Now, without knowing concrete problem domain, it is hard to say whether you need, say FooBBQ, like in your example, or perhaps a:

public class FooBar<X, Y> extends Foo<Bar<X, Y>> {

On the other hand, have you thought about simply configuring Java compiler not to show some of the generic warnings, and simply omit the parts of generic definition? Or, use strategically placed @SuppressWarnings("unchecked")? In other words, can you make DoableImpl only "partly genericized":

class DoableImpl implements Doable<Foo<Bar>>,Foo<Bar>> {
    Foo<Bar> doIt(Foo<Bar> foobar) { ... } 

and ignore the warnings for the sake of less code clutter? Again, hard to decide without a concrete example, but it is yet another thing you can try.

  • Extending Foo<Bar<Baz,Qux>> gets you one-way translation free (i.e., implicit up-casting) at the cost of having to write more complicated constructors (for explicit down-casting). It's not clear to me that that's a win. I'd like to avoid @SuppressWarnings annotations as much as possible. – Chris Conway Mar 25 '09 at 23:01
  • omit the parts of the generic definition (+1) strategically i.e. keep them at the API level, consider omitting it elsewhere in the implementation. – beluchin Nov 5 at 12:12

Scala has nice support for type aliases. For example:

type FooBBQ = Foo[Bar[Baz,Qux]]

I realize that this answer won't be helpful if you don't have the option of switching to Scala. But if you do have the option of switching you might have an easier time.


Maybe having this many generic parameters flying around is just a bad idea and I need to re-think the problem?

Very probably. Do need to specialise 'Doit' in 8 dimensions?

In a lot of cases, these types don't exist in a vacuum and you should be thinking what domain objects your 'wrapper' represents rather than using them as a coding convenience.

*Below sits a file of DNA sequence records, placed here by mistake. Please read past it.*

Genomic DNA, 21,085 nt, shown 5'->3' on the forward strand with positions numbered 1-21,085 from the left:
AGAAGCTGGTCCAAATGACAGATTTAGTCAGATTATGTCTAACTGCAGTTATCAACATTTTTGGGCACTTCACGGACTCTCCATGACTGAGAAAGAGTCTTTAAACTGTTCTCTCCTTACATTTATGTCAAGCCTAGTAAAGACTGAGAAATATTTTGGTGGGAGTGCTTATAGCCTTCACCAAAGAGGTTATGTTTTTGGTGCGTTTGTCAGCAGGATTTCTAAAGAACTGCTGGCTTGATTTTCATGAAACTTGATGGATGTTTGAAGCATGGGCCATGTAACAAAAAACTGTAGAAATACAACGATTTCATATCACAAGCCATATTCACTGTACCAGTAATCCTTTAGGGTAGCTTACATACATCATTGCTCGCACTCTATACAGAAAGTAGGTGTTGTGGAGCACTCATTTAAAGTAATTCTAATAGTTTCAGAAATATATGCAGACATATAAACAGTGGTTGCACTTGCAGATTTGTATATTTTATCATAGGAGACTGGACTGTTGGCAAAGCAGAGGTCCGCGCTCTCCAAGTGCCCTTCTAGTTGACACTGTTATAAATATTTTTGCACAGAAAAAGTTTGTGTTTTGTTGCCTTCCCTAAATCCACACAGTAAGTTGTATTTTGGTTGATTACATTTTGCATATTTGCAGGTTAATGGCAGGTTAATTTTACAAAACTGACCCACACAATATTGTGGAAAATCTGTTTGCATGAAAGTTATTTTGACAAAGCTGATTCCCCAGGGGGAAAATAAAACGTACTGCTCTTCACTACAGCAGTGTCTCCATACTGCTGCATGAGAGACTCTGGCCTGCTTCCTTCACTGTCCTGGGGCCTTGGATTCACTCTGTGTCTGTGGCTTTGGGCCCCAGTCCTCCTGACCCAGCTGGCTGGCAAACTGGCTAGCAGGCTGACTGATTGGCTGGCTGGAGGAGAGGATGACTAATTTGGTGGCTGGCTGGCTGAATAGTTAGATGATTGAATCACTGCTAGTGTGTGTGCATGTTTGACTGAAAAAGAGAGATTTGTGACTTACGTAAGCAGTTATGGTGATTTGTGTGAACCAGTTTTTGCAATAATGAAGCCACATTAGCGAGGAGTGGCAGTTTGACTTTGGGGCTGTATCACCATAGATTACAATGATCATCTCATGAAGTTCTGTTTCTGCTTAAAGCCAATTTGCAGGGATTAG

Well, Java has no type aliases so you're out of luck. However, type aliases sometimes can be replaced with type variables! So we solve the problem of too many generics with even more generics!

As you've stripped all content from your example I can't guess where or whether it makes sense to introduce additional type variables, but here is one possible decomposition:

class DoableImplFoo<A,B> implements Doable<Foo<A>,Foo<B>> {
  public DoableImplFoo(SomePropertyOf<A,B> aAndBAreGoodEnough) { ... }
  Foo<A> doIt(Foo<B> fooB) { ... }

When you instantiate A to Bar<Baz,Qux> and B to Bar<Zot,Qux> later you may find that there is some boilerplate again, but it could be less than what you originally had.


I would say that, yes, you need to rethink the problem. The declaration

 class DoableImpl implements Doable<Foo<Bar<Baz,Qux>>,Foo<Bar<Zot,Qux>>> {
    Foo<Bar<Baz,Qux>> doIt(Foo<Bar<Zot,Qux>> fooBZQ) { ... } 

is a pretty clear case of overusing generics.

  • I disagree. It may not be overuse of generics ... it may be just an unclear use of generics. If it provides additional type safety, then it may be worth the pain, but there also must be a way to do this more clearly. – Eddie Mar 25 '09 at 23:16
  • Would you believe me if I said it's actually fairly clear (just extremely verbose) in the real code? Obviously there's no point in parameterizing your objects by Foo, Bar, and Qux... – Chris Conway Mar 26 '09 at 0:30
  • I have seen (and done) worse, there are times when it makes sense... but they can be hard to follow. However the typesafety can be worth it. – TofuBeer Mar 26 '09 at 1:22
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    I'm toying with algebra (Rings, Fields, various ways to construct them) in Java and I'm getting close to this level of generics. So it might be really needed. But one should try hard to keep it as simple as possible. – starblue Mar 26 '09 at 7:14
  • @JesperE Do you have any design patterns or tips that could help, any suggestions on how to avoid overusing generics? – Simon Forsberg Oct 3 '13 at 20:26